Applying the Thinking Environment principles: Active Listening

In terms of effective listening, our focus for practice is on four of the key components: Attention, Equality, Appreciation and Ease. This approach aims to promote a positive and respectful listening environment that encourages open communication and understanding.

  • Set the intention to step into an active listening space
  • Keep your eyes on the person, ideally on their eyes, even when they look away
  • Create a sense of ease; remove any urgency or rush
  • Listen with active interest
  • Convey a sense of appreciation for the person as a thinker
  • Try to hear the meaning beyond the words
  • Allow silence while the other person pauses to think
  • Let the coachee know that this is their time and that you won’t interrupt. Then don’t.
  • Much of what the coachee says will be the result of your effect on them.
  • Your job is to help your colleague think for themselves, not to think for them.
  • Remember that the expression of feelings is often part of the thinking process

Using the GROW model

The GROW model, developed by Sir John Whitmore and his colleagues in the 1980s, is a widely used coaching framework designed to guide individuals through a structured process of goal setting and problem-solving. 

GROW stands for Goal, Reality, Options, and Will; representing the key stages in the coaching conversation where individuals explore their aspirations, assess their current reality, generate potential options, and commit to specific actions to achieve their goals. Example questions or phrases you may want to use in each stage include: 

A question mark sketched in pencil


  • What would you like to achieve?
  • Where do you see this work/role taking you?
  • What would you like to get out of this time?
  • How will you know you've achieved what you wanted?


  • Where are you now in relation to X?
  • Tell me more about that.
  • Who else is involved in this goal/project?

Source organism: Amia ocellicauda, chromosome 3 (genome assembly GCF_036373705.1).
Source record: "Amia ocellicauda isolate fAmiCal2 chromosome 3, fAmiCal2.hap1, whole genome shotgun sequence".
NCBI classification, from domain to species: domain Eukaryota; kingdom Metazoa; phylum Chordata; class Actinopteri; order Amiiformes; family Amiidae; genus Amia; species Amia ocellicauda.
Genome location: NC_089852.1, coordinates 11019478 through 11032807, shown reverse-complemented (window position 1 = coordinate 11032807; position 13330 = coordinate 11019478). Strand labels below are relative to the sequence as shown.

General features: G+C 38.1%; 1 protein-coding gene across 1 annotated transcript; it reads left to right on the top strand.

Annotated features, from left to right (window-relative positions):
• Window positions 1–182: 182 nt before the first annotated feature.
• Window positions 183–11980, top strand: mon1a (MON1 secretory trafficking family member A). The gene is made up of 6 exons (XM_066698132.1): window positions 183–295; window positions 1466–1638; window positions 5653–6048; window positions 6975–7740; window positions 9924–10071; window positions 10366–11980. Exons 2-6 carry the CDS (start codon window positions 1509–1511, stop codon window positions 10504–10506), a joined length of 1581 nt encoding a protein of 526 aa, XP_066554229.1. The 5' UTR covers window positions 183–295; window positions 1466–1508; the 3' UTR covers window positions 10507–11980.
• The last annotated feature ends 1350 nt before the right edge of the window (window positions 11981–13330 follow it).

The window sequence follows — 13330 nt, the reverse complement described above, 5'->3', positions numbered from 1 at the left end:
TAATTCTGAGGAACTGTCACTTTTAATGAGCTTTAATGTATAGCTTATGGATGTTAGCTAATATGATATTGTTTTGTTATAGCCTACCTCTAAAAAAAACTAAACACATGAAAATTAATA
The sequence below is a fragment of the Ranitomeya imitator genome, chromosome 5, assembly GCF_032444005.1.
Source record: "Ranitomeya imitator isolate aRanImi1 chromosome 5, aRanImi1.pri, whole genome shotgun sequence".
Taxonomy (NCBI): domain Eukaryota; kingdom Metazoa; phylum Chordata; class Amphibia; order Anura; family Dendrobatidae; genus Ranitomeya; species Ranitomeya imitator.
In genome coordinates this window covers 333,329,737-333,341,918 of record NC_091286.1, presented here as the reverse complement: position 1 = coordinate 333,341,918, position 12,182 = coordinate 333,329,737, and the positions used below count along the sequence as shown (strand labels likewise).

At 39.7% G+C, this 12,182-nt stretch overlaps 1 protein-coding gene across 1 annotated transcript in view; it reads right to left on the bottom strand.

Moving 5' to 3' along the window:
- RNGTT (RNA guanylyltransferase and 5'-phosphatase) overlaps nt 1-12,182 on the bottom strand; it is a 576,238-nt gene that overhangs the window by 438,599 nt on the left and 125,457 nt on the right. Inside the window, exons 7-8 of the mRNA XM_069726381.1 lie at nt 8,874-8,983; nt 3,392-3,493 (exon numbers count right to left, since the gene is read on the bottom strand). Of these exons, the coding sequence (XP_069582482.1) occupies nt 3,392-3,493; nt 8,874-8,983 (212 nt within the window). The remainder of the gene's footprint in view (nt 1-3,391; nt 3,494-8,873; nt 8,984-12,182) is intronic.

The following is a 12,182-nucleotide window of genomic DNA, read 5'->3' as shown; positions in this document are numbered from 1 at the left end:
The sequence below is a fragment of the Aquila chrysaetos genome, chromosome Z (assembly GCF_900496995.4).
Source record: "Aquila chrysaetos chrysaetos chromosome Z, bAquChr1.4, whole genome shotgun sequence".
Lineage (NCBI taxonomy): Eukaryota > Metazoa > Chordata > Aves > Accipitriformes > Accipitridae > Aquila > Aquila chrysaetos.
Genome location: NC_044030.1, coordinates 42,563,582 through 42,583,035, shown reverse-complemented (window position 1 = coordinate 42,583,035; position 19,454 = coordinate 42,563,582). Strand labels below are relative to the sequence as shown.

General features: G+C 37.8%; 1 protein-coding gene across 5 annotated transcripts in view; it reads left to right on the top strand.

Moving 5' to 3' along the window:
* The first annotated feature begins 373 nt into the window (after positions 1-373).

• What action(s) have you taken on this so far?
  • What were the effects of that action?


  • What could you do next?
  • What else could you do?
  • How long do you think it would take?
  • If you had the budget/time/support, what would you do now?
  • Who else might be able to contribute?


  • On a scale of 1 to 10, how confident do you feel that you will take this action?
  • Do you foresee any hitches/blocks?
  • When do you plan to complete this by?
  • How realistic does it feel?

Incisive questions

Incisive questions are precise and focused, cutting through ambiguity or surface-level details to reach the core of a topic. These questions are commonly used in various contexts, such as interviews, problem-solving sessions, discussions, or debates, where a clear understanding or a well-thought-out response is essential. Incisive questions can help stimulate critical thinking, encourage thorough exploration of ideas, and promote a deeper understanding of the subject at hand.

Examples of incisive questions include:

  • What would you do if you knew you couldn't fail?
  • How would you like it to be?
  • What will it feel/look like when you've achieved it?
  • How will you know when you've reached it?
  • If you did have the budget, then what would you do?
  • If you had more time to work on this, where would you take it?
  • How would you know if you had resolved this problem?
  • What would need to happen to make you feel truly engaged with your work?
  • How do you reward yourself?

Further resources

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Contact and advice

Organisational Development
Sussex House SH-230
01273 075533 (ext 5533)